Most HIV vaccine designs are currently based on studies of chronic HIV-1 subtype B infection. However, the prevailing dominance of HIV-1 subtype C (HIV-1 C) in the worldwide AIDS epidemic, and the efficient, albeit temporary, containment of the virus during acute HIV infection necessitates a comprehensive analysis of primary HIV-1 C infection with regard to vaccine design. Assuming that the level of viral set point is dictated by virus-host interactions, we postulated that (i) the kinetics of viral replication, viral diversity, and immune responses vary between primary HIV-1 infections; (ii) virological and immunological determinants in acute HIV-1 infection are related to viral set point, and (iii) virological and immunological parameters in acute HIV-1 infection associated with low viral set point could be identified and targeted for vaccine development. We hypothesize that a combination of functional Gag p24-specific T cell responses and low viral diversity within tat and nef in primary HIV-1 C infection is associated with low viral set point, while lack of functional p24-specific immune response coupled with high tat and nef diversity are markers of high viral set point. To test this hypothesis a prospective study on acute and early HIV-1 infection in Botswana has been designed. There are two Specific Aims in the study: 1. To characterize the magnitude, breadth and kinetics of virological and immunological determinants during primary HIV-1 C infection including transient changes in viral evolution and immune responses. Viral load (RNA and DNA), viral diversity (p24, tat, env, and nef), virus-specific CD4+ and CD8+ T cell immune responses, expression of CCR5 and CXCR4, and levels of beta-chemokine production (MIP-1a, MIP-1B and RANTES) will be analyzed. 2. To assess the association between virological and immunological markers in primary HIV-1 C infection with viral set point. To develop a multivariate model of the inter-relationship of these factors with viral set point.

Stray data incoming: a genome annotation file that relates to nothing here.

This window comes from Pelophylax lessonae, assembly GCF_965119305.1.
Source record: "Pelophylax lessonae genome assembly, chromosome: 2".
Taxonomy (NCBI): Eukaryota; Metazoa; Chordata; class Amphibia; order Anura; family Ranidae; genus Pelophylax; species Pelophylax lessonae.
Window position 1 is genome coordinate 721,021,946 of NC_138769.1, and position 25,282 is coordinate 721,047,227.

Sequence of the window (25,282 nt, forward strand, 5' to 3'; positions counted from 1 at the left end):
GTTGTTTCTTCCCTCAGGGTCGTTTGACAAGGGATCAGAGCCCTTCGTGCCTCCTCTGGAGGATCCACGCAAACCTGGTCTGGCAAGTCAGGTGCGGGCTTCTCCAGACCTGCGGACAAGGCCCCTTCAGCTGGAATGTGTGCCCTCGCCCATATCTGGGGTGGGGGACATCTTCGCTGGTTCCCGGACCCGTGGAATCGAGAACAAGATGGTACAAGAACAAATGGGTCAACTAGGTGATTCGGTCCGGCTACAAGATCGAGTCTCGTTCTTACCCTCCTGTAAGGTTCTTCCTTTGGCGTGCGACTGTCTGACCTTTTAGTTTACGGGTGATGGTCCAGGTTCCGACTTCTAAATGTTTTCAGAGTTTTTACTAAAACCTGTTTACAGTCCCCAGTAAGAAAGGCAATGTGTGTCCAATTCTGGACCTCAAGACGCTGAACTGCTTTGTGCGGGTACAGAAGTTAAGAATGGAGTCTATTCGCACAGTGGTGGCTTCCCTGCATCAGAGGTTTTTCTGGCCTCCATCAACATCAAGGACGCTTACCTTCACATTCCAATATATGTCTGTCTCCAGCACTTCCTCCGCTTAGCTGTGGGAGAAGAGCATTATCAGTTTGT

National Institute of Health (NIH)
National Institute of Allergy and Infectious Diseases (NIAID)
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AIDS Clinical Studies and Epidemiology Study Section (ACE)
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Young, Janet M
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Harvard University
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